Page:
Rock And Other Four Letter Words

J Marks And Shipen Lebzelter

Rock And Other Four Letter Words

  • Label: Paradigm Discs
  • Catalogue number: PD28
  • Format: LP
  • Genres: Oddities, Psychedelia, Rock, Weird
  • Origin: United Kingdom



  1. Other Four Letter Words
  2. Essence Of Its Own
  3. It's True
  4. Greatest Hits - Love Your Navel
  5. In The Middle Of Nothing
  6. Baked Beans
  7. They're Through
  8. Today
  9. Eine Kleine Hayakawa
  10. Do You Understand What I'm Trying To Say?
  11. Trouble
  12. Poop For Sopranos And Orchstra
  13. This Is The Word

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Remastered from original tapes by Paradigm Discs' Clive Graham, 'Rock and other four letter words' is a genuinely psychedelic obscurity originally pieced together and released in 1968. The work of one J Marks (1930-2001) and his buddy Shipen Lebzelter (1942-1986), it revolves around a stockpile of cut-up quotes taken from Marks' interviews with rock stars of the time for his eponymous book (essentially a book of photos by Linda Eastman, soon to be McCartney).

The likes of Pete Townshend, Jimmy Page, Brian Wilson, Grace Slick etc. all feature, spliced with progressive rock, wigged-out electronics, tape loops and even gospel songs about baked beans in a unique conflagration of sound poetry, Stockhausen-esque compositional strategy and free-ranging, experimental '60s psychedelia. It's understandably achieved cult status since then, not only for its sampled sources, but also an illustrious cast of contributors including jazz players Alan Silva, Andrew Cyrille, Roswell Rudd and Burton Greene, alongside the studio assistance of John McClure, who produced this, along with 100s of other recordings at CBS, including the Harry Partch records.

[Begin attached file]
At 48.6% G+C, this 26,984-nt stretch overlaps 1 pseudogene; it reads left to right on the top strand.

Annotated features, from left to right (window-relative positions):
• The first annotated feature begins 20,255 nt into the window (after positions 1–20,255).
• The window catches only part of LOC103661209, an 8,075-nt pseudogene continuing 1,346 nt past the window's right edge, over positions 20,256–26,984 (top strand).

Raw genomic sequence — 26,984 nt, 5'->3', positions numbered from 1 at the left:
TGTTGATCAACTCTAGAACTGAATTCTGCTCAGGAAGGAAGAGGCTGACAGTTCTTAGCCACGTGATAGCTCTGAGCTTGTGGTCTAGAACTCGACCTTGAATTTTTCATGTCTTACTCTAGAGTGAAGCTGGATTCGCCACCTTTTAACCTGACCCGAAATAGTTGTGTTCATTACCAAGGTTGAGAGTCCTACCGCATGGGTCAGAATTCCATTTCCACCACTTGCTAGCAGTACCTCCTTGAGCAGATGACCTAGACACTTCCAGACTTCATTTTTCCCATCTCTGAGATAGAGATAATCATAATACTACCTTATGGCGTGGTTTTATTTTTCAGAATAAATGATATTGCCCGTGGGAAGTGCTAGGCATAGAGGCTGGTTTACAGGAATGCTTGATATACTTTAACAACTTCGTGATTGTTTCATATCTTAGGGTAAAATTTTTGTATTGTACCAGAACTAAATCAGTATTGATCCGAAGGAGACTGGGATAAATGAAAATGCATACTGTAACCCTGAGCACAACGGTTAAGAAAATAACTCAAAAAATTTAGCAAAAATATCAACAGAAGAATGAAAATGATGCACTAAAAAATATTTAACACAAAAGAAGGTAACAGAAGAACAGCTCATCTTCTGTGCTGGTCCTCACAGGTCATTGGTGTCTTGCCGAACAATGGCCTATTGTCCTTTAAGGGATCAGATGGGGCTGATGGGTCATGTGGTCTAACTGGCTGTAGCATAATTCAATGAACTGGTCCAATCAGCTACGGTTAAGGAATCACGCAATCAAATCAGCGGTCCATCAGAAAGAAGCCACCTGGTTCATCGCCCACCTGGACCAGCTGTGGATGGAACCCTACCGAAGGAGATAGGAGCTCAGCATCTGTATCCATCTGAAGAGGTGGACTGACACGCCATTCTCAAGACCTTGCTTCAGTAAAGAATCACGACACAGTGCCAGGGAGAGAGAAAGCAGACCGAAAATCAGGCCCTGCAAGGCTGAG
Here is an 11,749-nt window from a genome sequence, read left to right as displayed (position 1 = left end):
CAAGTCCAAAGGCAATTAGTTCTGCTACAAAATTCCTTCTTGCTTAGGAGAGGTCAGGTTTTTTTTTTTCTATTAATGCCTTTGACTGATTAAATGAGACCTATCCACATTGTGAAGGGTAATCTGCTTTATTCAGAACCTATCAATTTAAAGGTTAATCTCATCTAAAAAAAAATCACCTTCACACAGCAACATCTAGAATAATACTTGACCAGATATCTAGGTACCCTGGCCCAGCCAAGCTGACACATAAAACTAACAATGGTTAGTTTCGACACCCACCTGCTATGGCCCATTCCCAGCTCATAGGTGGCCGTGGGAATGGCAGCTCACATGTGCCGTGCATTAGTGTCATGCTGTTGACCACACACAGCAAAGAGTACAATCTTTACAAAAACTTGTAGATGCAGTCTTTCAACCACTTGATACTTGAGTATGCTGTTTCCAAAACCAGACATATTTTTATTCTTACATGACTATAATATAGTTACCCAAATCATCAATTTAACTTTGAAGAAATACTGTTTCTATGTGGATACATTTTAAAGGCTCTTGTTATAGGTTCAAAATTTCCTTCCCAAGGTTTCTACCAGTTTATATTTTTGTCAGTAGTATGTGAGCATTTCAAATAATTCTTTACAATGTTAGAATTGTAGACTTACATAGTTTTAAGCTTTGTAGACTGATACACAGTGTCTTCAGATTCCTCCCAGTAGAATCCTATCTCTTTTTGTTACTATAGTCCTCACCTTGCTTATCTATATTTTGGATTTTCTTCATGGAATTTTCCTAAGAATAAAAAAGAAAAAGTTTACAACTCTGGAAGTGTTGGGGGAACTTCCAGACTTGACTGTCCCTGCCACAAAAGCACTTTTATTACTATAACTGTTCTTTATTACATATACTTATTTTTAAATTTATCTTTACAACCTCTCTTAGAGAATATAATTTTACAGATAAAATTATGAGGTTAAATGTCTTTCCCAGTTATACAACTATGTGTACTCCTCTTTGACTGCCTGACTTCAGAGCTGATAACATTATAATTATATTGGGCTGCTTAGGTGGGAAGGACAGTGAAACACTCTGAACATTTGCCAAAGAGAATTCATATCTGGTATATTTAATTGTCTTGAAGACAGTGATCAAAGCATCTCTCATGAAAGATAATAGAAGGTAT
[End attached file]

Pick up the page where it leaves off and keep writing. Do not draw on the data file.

Placed in context with other seminal records of that pivotal year - Zappa's 'Lumpy Gravy', Terry Riley's 'In C', Walter Carlos' 'Switched On Bach' - it stands out as a real anomaly, offering similarly positive, mind-boggling sorts of sonic possibilities on one hand, whilst providing an incisive, perceptibly sardonic attitude towards the times, on the other.

Lebzelter would go on to found The Trees Community and release a legendary Christian folk album in 1975, while Marks subsequently changed his name to Jamake Highwater and devote his life to writing about and preserving Native American art and culture. This was their only record together and this overdue reissue is bound to bring lots pleasure to a fresh batch of ears.

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